NORMAN — Our state prisons are full and Oklahomans are paying to keep thousands of non-violent offenders locked up. Additionally, the backlog of incoming offenders is clogging up county jails, including Cleveland County’s new $26 million jail on Franklin Road.
Oklahoma voters recognized the need to make changes in our pardon and parole policy when they approved a constitutional amendment removing the governor from the process, effectively cutting time off a parolee’s prison time.
Under the old system, the governor could take 30 days to sign off on parole recommendations on non-violent cases. Gov. Mary Fallin and the state’s district attorneys campaigned against State Question 762.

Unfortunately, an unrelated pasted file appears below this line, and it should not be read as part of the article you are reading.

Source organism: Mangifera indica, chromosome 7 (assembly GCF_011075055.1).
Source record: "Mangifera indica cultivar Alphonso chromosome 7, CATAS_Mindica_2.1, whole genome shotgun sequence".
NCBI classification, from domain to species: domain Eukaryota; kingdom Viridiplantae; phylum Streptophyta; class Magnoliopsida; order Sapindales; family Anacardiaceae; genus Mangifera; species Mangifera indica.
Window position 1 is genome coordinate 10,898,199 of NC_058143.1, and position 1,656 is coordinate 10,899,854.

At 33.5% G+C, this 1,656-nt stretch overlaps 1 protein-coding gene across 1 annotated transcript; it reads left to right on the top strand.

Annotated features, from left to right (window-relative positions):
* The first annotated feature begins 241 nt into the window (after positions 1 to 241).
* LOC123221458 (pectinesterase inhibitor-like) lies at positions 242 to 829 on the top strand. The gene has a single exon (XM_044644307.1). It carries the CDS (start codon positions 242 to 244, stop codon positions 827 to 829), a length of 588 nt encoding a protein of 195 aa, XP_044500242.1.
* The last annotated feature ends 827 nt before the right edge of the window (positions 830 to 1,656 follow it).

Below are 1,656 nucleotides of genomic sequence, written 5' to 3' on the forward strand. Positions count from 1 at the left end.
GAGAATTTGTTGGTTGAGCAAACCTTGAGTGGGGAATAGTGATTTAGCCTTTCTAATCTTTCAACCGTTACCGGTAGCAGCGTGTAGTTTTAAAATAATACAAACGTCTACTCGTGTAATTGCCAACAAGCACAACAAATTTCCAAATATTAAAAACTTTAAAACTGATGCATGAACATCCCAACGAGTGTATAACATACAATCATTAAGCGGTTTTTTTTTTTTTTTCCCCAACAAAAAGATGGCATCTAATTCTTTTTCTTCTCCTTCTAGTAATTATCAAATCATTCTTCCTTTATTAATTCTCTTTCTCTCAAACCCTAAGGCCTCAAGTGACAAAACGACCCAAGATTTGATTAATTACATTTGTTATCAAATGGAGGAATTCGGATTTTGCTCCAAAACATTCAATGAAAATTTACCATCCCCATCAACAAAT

The Oklahoma Pardon and Parole Board this week followed the voters lead and adopted new policies related to parole for non-violent offenders. Now, the board chair or executive director can sign off on parole for a non-violent offender. The governor still has authority on those convicted of certain violent offenses.
The measures were pushed by then House Speaker Kris Steele. Additionally, we trust that the pardon and parole board will look at an offender’s entire criminal record, not just the non-violent offenses when considering them for parole.
The move should make a small dent in the state’s prison population. Oklahoma was the last state to require a governor’s signature on non-violent paroles.